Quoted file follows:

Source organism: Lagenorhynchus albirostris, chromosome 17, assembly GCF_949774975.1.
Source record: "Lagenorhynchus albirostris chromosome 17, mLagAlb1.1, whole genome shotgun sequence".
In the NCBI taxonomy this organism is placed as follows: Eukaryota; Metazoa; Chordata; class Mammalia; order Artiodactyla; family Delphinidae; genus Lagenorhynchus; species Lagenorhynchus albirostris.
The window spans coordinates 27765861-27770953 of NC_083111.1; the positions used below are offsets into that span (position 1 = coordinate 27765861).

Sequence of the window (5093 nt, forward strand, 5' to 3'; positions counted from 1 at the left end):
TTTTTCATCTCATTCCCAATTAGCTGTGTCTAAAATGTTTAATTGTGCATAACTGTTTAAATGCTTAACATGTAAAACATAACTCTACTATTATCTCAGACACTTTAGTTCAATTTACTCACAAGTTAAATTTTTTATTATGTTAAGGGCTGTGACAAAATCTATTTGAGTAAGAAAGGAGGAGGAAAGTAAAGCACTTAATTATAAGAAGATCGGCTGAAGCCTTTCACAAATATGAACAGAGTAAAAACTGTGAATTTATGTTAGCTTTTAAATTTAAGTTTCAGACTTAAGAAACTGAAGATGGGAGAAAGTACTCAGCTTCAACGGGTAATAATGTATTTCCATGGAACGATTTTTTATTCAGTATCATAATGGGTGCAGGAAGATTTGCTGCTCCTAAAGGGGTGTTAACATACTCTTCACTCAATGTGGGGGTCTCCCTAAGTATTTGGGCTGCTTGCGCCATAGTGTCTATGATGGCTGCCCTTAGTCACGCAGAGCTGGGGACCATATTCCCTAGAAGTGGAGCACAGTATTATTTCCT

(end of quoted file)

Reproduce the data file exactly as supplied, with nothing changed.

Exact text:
Source organism: Lagenorhynchus albirostris, chromosome 17, assembly GCF_949774975.1.
Source record: "Lagenorhynchus albirostris chromosome 17, mLagAlb1.1, whole genome shotgun sequence".
In the NCBI taxonomy this organism is placed as follows: Eukaryota; Metazoa; Chordata; class Mammalia; order Artiodactyla; family Delphinidae; genus Lagenorhynchus; species Lagenorhynchus albirostris.
The window spans coordinates 27765861-27770953 of NC_083111.1; the positions used below are offsets into that span (position 1 = coordinate 27765861).

Sequence of the window (5093 nt, forward strand, 5' to 3'; positions counted from 1 at the left end):
TTTTTCATCTCATTCCCAATTAGCTGTGTCTAAAATGTTTAATTGTGCATAACTGTTTAAATGCTTAACATGTAAAACATAACTCTACTATTATCTCAGACACTTTAGTTCAATTTACTCACAAGTTAAATTTTTTATTATGTTAAGGGCTGTGACAAAATCTATTTGAGTAAGAAAGGAGGAGGAAAGTAAAGCACTTAATTATAAGAAGATCGGCTGAAGCCTTTCACAAATATGAACAGAGTAAAAACTGTGAATTTATGTTAGCTTTTAAATTTAAGTTTCAGACTTAAGAAACTGAAGATGGGAGAAAGTACTCAGCTTCAACGGGTAATAATGTATTTCCATGGAACGATTTTTTATTCAGTATCATAATGGGTGCAGGAAGATTTGCTGCTCCTAAAGGGGTGTTAACATACTCTTCACTCAATGTGGGGGTCTCCCTAAGTATTTGGGCTGCTTGCGCCATAGTGTCTATGATGGCTGCCCTTAGTCACGCAGAGCTGGGGACCATATTCCCTAGAAGTGGAGCACAGTATTATTTCCT